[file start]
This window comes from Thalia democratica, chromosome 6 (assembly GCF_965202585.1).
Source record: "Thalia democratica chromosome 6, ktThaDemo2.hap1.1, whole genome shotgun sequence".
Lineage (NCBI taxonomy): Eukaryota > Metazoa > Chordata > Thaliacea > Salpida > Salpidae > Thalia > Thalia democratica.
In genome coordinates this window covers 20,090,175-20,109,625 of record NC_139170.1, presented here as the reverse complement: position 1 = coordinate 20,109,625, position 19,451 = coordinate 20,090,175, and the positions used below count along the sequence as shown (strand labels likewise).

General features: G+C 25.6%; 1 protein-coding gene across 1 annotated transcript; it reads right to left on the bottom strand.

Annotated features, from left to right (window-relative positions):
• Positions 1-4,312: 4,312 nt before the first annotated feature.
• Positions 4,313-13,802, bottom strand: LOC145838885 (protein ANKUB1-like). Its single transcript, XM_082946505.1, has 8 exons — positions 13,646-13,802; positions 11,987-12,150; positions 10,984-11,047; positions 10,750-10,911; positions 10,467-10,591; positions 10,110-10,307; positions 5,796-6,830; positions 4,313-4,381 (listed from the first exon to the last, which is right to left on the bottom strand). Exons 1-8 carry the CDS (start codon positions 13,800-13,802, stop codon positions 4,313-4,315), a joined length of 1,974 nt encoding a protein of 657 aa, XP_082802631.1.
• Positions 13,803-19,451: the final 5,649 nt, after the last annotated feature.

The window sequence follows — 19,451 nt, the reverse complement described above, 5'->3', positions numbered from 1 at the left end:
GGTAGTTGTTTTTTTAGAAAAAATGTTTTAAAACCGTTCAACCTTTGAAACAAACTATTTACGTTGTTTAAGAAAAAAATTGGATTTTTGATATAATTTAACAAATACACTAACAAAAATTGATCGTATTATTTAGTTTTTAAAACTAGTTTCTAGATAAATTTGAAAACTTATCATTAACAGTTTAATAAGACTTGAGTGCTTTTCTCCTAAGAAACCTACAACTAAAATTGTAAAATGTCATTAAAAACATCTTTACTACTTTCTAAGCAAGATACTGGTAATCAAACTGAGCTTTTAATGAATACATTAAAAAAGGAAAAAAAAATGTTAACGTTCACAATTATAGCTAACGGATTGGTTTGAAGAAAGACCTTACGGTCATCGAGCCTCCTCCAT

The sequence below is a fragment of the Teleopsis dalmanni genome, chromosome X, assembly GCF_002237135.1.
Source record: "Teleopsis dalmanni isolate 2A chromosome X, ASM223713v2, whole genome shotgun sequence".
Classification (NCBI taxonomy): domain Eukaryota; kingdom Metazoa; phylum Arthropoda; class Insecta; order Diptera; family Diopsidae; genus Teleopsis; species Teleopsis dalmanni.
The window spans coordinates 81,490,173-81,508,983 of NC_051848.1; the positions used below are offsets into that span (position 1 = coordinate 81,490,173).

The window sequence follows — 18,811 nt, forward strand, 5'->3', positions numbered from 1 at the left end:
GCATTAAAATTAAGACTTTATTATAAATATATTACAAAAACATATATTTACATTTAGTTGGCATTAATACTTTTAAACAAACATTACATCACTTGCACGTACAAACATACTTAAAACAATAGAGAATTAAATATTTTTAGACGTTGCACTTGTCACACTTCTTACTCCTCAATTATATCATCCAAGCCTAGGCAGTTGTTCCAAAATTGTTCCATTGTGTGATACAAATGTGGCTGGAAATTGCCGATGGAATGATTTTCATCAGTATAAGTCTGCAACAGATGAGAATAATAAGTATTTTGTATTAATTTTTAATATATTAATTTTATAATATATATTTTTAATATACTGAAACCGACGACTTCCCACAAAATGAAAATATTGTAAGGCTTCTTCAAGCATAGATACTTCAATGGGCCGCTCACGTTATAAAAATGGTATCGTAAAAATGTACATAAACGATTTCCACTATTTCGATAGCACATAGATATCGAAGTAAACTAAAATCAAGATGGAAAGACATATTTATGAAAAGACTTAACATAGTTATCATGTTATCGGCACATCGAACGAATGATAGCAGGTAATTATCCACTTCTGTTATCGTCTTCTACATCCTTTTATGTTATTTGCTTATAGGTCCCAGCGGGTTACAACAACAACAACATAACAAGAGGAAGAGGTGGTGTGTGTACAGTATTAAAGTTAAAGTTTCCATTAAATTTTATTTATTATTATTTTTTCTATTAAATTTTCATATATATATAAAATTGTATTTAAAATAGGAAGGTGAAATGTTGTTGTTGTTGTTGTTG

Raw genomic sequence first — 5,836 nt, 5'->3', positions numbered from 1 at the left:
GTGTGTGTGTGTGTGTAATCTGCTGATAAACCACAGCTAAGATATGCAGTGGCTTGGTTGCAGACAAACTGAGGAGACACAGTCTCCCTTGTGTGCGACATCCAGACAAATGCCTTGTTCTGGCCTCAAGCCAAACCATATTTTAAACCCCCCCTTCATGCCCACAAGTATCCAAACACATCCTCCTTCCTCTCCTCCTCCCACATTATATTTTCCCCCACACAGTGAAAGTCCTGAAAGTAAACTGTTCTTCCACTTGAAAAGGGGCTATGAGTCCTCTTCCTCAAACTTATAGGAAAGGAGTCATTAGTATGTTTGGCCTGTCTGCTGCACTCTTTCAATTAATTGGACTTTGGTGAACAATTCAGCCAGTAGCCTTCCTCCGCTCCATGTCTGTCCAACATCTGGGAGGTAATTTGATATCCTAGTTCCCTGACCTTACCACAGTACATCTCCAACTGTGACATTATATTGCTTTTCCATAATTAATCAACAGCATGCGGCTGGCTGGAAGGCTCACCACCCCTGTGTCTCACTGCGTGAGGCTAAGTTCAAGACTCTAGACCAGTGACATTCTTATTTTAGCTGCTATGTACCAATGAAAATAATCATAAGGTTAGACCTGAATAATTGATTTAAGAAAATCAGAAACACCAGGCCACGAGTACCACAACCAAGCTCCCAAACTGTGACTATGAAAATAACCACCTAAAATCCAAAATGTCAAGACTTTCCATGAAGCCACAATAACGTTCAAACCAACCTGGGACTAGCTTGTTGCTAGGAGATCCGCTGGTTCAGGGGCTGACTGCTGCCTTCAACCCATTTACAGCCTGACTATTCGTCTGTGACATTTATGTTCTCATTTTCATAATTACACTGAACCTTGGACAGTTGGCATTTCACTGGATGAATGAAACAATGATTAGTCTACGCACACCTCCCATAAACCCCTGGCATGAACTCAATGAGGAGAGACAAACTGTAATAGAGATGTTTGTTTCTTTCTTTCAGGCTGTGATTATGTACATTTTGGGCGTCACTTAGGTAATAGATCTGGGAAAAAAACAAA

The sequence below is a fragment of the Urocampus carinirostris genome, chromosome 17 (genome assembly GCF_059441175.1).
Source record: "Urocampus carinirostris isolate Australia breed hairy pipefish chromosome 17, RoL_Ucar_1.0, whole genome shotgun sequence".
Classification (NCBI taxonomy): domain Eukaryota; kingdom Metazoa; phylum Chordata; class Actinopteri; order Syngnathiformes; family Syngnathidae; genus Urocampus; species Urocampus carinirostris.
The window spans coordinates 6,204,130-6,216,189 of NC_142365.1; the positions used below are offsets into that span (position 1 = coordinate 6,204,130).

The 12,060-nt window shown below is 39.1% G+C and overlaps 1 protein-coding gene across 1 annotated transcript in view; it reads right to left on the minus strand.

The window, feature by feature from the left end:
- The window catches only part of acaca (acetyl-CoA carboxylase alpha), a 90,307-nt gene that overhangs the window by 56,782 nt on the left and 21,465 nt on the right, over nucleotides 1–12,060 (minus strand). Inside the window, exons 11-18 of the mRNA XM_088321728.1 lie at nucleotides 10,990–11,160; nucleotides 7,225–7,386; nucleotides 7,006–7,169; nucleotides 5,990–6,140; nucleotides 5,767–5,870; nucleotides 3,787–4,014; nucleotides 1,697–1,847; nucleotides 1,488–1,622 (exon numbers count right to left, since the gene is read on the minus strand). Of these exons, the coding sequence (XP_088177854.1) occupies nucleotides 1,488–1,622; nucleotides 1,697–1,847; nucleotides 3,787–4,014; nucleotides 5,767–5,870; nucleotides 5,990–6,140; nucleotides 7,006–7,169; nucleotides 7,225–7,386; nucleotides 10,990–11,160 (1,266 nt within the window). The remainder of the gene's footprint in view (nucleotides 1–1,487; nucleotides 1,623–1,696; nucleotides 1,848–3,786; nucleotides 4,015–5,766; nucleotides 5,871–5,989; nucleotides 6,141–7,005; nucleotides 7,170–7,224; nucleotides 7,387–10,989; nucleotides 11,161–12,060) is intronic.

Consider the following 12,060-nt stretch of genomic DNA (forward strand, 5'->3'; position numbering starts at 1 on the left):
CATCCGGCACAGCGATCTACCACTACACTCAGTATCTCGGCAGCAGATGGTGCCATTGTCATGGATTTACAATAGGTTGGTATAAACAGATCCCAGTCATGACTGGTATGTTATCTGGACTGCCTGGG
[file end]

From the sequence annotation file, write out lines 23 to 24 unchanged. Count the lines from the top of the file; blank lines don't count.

The window spans coordinates 6,204,130-6,216,189 of NC_142365.1; the positions used below are offsets into that span (position 1 = coordinate 6,204,130).

The 12,060-nt window shown below is 39.1% G+C and overlaps 1 protein-coding gene across 1 annotated transcript in view; it reads right to left on the minus strand.